DN6001 - Project Design and Development (2020/21)
|Module specification||Module approved to run in 2020/21|
|Module title||Project Design and Development|
|Module level||Honours (06)|
|Credit rating for module||30|
|School||School of Art, Architecture and Design|
|Total study hours||300|
|Running in 2020/21||
Together with their final project realisation module, this module is intended to prepare graphic design, publishing and illustration and animation students for independent practice, entry into the professional workplace, or for higher studies.
Through independent and studio-based knowledge of visual communication fundamentals, skills, elements, processes and principles, students will facilitate, design and develop a series of self-directed studio projects. This will naturally require in-depth research, a well-constructed visual communication process, and the exercise of practical and thinking skills, resulting in a significant body of creative work for public and work related exhibition.
A negotiated and approved proposal will confirm the individual project. Using course and studio narratives, creative exploration and experimentation, students will develop research, concept development, material investigation, digital and analogue proposals, modelling or prototyping and visualisation. The final outcome will be produced in final project realisation.
The module will ensure that students critique and reflect upon their own work and position in the creative sector. The module emphasises self-direction and personal focus whilst acknowledging external and professional trends, expectations and constraints.
This module seeks to enable students to;
select or devise and conduct a comprehensive visual communication project resulting in a significant body of work displaying the synthesis of conceptual and technical skills within the final presentation;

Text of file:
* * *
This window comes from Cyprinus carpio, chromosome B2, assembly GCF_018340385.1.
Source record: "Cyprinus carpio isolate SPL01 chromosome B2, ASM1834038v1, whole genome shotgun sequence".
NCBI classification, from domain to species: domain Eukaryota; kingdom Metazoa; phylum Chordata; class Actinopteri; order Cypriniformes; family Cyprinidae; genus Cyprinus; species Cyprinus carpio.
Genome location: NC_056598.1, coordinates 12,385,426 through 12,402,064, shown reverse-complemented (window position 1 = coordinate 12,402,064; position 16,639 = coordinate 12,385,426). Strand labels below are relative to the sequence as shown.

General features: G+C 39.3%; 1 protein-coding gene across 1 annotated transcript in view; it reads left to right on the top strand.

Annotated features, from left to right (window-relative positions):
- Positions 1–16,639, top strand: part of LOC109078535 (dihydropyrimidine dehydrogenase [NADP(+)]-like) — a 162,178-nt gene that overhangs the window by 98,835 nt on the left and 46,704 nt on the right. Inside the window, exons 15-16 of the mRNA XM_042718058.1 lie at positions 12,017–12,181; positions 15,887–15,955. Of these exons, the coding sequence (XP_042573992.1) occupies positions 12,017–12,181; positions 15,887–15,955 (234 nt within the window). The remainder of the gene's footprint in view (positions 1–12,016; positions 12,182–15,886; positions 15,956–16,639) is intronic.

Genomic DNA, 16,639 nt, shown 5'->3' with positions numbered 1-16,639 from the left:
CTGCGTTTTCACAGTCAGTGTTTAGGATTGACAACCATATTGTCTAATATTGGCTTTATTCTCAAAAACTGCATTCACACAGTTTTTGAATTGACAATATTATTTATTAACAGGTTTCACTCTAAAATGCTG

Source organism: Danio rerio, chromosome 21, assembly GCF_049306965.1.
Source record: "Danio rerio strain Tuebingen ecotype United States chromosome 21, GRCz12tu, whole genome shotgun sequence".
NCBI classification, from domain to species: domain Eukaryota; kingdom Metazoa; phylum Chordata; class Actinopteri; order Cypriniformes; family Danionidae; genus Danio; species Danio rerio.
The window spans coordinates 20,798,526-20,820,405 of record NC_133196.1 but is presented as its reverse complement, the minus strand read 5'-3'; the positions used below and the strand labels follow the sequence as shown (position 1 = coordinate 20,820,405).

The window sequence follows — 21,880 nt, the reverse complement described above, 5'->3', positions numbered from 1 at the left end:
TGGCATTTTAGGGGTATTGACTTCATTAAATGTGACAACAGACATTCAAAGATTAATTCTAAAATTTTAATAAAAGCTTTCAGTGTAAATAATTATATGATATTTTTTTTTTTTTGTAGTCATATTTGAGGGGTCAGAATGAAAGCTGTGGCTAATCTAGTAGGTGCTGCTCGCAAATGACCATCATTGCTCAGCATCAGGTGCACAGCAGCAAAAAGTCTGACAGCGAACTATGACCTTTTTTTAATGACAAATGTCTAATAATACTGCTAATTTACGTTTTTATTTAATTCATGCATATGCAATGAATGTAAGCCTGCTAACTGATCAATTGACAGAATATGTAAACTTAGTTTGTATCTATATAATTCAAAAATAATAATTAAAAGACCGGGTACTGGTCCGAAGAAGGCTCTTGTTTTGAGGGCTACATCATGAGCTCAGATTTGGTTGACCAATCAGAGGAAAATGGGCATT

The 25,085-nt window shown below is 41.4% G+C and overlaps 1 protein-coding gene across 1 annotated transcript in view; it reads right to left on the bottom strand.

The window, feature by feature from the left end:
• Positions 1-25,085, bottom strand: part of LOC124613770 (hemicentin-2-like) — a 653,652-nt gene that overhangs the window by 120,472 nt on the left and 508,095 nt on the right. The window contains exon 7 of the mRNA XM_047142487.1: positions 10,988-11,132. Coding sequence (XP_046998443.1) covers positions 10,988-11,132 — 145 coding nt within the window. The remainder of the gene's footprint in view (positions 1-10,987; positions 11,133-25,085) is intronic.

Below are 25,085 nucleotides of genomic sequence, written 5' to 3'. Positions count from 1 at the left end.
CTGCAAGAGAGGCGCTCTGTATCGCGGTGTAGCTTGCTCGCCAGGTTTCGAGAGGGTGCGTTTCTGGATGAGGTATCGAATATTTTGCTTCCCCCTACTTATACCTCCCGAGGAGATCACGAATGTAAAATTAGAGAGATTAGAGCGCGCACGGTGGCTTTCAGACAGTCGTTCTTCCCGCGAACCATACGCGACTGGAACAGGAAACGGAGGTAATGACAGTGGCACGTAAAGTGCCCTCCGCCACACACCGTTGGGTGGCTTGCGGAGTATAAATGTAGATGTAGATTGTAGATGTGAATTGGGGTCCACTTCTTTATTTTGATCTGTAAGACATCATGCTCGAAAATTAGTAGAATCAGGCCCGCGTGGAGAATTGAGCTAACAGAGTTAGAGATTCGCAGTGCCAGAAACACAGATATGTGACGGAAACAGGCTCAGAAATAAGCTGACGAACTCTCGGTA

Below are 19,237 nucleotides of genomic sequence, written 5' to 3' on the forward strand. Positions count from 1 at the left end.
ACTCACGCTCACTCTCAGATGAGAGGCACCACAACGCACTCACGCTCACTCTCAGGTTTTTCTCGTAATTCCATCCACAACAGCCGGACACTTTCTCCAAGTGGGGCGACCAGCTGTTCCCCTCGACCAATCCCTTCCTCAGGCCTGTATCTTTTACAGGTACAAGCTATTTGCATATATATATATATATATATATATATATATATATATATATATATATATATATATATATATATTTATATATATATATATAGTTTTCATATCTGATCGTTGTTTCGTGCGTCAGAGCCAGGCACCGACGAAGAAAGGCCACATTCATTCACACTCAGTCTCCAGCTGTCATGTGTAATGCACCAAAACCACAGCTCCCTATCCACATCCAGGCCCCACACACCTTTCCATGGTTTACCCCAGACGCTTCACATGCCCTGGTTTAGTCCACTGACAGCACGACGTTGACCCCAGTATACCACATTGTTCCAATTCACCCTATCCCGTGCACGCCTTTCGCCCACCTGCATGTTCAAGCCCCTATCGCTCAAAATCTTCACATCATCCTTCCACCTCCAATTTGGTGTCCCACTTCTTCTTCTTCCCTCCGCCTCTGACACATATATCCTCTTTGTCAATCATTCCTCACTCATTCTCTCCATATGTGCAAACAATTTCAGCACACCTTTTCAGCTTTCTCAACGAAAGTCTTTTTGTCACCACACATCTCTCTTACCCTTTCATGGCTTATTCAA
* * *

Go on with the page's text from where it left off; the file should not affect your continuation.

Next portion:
demonstrate ability to determine the relevant and required research and construct a research and development process suitable for successful completion of the project;
affirm their creative identity as they enter the professional field and indicate a sense of future direction and position including in the context of principles and ethics;
evidence self-management of the project in respect of planning, monitoring, recording and evaluation.
Prior learning requirements
Pass & Completion (120 credits) of Prior Level
The module will provide opportunities to learn:
● subject specific project exploration and presentation; LO1 & LO3
● identification, defence of proposals to a professional standard and presentation readiness; LO1, LO2 & LO3
● project management, research and development in professional context; LO2 & LO3
● decision making, appropriate presentation of a work-related identity; LO4
● how to professionally and effectively articulate their position within their intended industry. LO1 & LO4
Balance of independent study and scheduled teaching activity
Scheduled teaching ensures that independent study is effective and addresses the learning outcomes and assessment tasks. Students are expected to, and have the opportunity to, continue with their studies outside of scheduled classes. There will be a range of offline and online learning strategies deployed and individual learning styles will be accommodated. The module’s learning outcomes, its contents and delivery, have been scrutinised and will be regularly reviewed to ensure an inclusive approach to pedagogic practice.
The module is delivered through lectures, practical workshops, demonstrations, inductions and studio-based activities supported by external visits where necessary. Group seminars, tutorials and informal feedback during workshop sessions offer the opportunity to reflect upon learning-in-progress, and to discuss and progress strategies for developing skills and practice. Blended learning will support students in individual and group projects. The module and course utilise the University’s blended learning platform to support and reinforce learning, to foster peer-to-peer communication and to facilitate tutorial support for students. Reflective learning is promoted through assessment items and interim formative feedback points that ask students to reflect on their progress, seek help where they identify the opportunity for improvement in learning strategies and outcomes, and make recommendations to themselves for future development.